Proponents of Sierra College's Women and Gender Studies program say the classes can be life-changing. "I now feel closer to all women but especially my mother," said Mark Clarke of Sacramento, who took courses online. "It helped me develop the capacity to be who I wanted to be," said Amber Valdez, a 2006 graduate who now lives in Oakland. The Women and Gender Studies (program has long been offered at the Sierra College-Rocklin campus and online.
Helping enable women to safeguard themselves against breast cancer is the goal of the Sixth Annual "Saved by Second Base" softball tournament July 22-23 at Grass Valley's Memorial Park. "It's the not knowing," said Ronnie "Softball" Warmerdam, founder of the tournament. "To not know, to have the stress of thinking, 'I've got a lump.' With the whole cancer thing, it's the not knowing."
Few people know that Peggy Levine's real name is Margaret Warner Swan, and even fewer know that her artwork entitled "Dried Flowers #2" has been collected by the Library of Congress and featured in the book, "100 Years of California Society of Printmakers, 1913-2013." "Etching is done by hand," Peggy said. "The process is 400 to 500 years old. These are limited-edition prints. This is not commercial art replicated by machines," explained Peggy.
Muck Rack makes it simple to find people, tweets, or articles that mention any name, keyword, company, hashtag etc. We've compiled this guide to help you make the most of your search.
Selecting a term
Start searching tweets, articles from media outlets, articles mentioned in tweets, journalists'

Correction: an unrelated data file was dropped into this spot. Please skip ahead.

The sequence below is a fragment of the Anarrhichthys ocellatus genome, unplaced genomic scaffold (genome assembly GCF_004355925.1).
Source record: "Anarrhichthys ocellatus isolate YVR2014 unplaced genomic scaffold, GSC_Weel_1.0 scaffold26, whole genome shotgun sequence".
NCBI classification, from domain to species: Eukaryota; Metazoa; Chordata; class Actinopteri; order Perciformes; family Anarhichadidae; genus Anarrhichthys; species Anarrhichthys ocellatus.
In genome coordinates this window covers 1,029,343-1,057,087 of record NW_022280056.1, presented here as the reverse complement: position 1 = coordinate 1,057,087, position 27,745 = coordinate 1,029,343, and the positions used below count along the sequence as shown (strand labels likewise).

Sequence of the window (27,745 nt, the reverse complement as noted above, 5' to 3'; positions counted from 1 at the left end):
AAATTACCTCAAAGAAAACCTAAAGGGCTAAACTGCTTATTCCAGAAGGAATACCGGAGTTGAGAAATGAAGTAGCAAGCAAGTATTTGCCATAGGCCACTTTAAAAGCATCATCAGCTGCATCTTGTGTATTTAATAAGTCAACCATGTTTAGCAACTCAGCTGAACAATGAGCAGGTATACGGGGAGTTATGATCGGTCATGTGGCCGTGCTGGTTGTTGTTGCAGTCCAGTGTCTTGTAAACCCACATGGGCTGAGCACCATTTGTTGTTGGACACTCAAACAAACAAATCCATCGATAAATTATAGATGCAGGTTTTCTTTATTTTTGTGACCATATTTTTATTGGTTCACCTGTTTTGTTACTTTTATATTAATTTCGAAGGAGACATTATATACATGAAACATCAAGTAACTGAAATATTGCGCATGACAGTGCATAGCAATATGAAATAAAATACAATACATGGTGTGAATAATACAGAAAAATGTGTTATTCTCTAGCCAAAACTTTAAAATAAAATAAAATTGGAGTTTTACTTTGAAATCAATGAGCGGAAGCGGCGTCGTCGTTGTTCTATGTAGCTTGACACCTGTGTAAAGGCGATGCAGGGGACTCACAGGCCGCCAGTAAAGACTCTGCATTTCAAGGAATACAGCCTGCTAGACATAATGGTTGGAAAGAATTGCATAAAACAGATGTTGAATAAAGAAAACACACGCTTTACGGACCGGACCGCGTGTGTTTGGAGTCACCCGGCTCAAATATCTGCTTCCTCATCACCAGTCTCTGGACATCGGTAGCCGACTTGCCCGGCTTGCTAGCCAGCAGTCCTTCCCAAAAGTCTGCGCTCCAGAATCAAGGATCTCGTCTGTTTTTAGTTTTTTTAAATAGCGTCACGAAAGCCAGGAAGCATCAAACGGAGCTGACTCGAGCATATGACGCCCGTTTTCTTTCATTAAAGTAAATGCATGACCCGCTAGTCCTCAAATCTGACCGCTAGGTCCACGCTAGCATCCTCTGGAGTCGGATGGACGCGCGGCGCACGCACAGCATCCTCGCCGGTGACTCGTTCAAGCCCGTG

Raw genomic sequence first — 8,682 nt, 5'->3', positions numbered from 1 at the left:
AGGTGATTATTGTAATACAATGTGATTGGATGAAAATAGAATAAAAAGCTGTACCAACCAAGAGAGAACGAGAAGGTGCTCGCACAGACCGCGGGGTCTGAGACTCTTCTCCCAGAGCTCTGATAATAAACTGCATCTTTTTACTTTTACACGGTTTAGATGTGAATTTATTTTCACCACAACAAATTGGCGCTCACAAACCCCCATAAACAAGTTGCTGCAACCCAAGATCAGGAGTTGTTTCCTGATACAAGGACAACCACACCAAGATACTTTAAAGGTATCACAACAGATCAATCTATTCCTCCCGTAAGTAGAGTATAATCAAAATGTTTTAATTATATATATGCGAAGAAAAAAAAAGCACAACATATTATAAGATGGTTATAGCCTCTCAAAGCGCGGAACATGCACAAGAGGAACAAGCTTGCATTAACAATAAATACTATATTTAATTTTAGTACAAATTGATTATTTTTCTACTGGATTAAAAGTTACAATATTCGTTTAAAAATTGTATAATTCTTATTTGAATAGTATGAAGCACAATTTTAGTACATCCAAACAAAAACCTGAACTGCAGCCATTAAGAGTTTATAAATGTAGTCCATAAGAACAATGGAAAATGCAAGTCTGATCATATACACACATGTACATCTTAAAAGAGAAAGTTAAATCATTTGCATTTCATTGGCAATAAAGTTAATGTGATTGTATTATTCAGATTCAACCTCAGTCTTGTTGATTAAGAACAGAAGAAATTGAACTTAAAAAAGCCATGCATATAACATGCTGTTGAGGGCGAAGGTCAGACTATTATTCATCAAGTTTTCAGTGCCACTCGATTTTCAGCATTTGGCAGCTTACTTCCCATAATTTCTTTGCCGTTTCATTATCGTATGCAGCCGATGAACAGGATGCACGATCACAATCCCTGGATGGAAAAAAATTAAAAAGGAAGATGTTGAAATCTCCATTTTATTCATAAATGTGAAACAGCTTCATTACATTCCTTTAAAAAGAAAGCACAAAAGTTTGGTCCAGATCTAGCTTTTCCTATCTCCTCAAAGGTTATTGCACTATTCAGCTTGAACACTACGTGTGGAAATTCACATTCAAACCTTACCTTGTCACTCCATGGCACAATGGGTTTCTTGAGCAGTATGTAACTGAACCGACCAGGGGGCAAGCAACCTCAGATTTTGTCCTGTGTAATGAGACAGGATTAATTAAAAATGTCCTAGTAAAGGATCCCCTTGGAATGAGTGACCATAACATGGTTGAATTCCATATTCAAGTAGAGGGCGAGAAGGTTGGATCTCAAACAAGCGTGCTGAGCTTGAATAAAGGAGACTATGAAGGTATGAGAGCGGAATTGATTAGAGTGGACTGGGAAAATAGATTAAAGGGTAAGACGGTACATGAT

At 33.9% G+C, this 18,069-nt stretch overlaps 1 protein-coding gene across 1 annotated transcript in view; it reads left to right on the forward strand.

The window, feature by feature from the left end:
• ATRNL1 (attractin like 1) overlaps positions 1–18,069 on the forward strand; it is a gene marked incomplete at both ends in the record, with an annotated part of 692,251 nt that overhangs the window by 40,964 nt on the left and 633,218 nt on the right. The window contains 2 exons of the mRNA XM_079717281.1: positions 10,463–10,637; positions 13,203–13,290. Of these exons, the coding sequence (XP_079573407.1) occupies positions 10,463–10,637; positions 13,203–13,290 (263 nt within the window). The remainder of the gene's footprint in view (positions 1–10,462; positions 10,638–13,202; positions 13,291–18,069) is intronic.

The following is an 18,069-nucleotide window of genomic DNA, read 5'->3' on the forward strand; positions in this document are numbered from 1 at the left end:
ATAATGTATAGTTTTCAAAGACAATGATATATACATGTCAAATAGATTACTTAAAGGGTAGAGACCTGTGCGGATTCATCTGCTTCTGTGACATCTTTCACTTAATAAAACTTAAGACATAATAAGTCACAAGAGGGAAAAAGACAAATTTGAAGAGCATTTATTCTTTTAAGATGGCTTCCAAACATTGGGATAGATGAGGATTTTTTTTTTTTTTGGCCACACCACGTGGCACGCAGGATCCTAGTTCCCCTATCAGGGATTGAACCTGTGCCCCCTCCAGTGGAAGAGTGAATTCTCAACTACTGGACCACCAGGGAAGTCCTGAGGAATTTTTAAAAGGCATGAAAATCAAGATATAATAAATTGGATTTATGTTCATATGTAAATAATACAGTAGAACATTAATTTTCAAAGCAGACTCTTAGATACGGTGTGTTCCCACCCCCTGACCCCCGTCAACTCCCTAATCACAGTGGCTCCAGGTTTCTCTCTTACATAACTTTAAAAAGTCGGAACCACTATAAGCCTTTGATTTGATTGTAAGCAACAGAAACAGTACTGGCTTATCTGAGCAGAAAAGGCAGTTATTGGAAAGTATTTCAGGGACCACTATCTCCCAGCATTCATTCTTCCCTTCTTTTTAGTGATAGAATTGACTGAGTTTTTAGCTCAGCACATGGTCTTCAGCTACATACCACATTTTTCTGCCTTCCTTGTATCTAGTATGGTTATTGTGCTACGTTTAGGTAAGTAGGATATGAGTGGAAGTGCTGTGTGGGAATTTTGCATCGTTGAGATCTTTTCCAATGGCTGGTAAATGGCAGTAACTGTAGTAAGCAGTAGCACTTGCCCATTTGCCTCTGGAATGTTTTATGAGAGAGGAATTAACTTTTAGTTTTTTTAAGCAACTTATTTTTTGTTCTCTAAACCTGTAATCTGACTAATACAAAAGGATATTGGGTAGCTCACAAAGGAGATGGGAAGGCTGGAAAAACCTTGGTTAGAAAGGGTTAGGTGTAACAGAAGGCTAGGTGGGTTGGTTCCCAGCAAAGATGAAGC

names, titles and bios with some suggested searches:
Companies or Topics (e.g. iPhone, Microsoft)
Phrases (e.g. "cloud computing") — use quotes to keep the terms together
Twitter handles (e.g. @username) — returns those who have mentioned or replied to
Names (e.g. "David Pogue")
Hashtags (e.g. #sxsw, #london2012)
Bio details (e.g. vegan, Olympics, father)
Muck Rack's Advanced Search allows for many boolean operators.
Find results that mention multiple specified terms, use AND or
+. For example, ensure each result contains both Elon Musk and Mark Zuckerberg by
searching Obama AND Romney or Obama + Romney.
Use the operators OR or , to broaden your search when you'd like either of
multiple terms to appear in results. (This is the default behavior of our search when no operators
are used.) For example, search for democrat OR republican to find results that refer to
Democrats and/or Republicans.
Use NOT or - to subtract results from your search. For
example, searching Disney will yield results about the Walt Disney Company as well as Walt Disney
World Resort. To exclude mentions of Disney World, search for Disney -World or Disney
When using one of these operators with a phrase, enclose it in quotation marks. For example, you can
find results about smartphones excluding Apple's iPhone 4S by searching smartphone -"iPhone
Exact case matching or punctuation
If you're searching for a brand name or keyword that relies on specific punctuation marks or capitalization, you can
find results that match your exact query by adding matchcase: before the keyword you're searching for, like matchcase:E*TRADE .
Use parentheses to separate multiple
boolean phrases. For example, to find journalists talking about having fun in Disney World or
Disneyland, search for ("disney world" OR disneyland) AND fun.
An asterisk can be used to search for any variation of a root word truncated by the asterisk. For example, searching for admin* will return results for administrator, administration, administer, administered, etc.
A near operator is an AND operator where you can control the distance between the words. You can vary the distance the near operation uses by adding a forward slash and number (between 0-99) such as strawberries NEAR/10 "whipped cream", which means the strawberries must exist within 10 words of "whipped cream".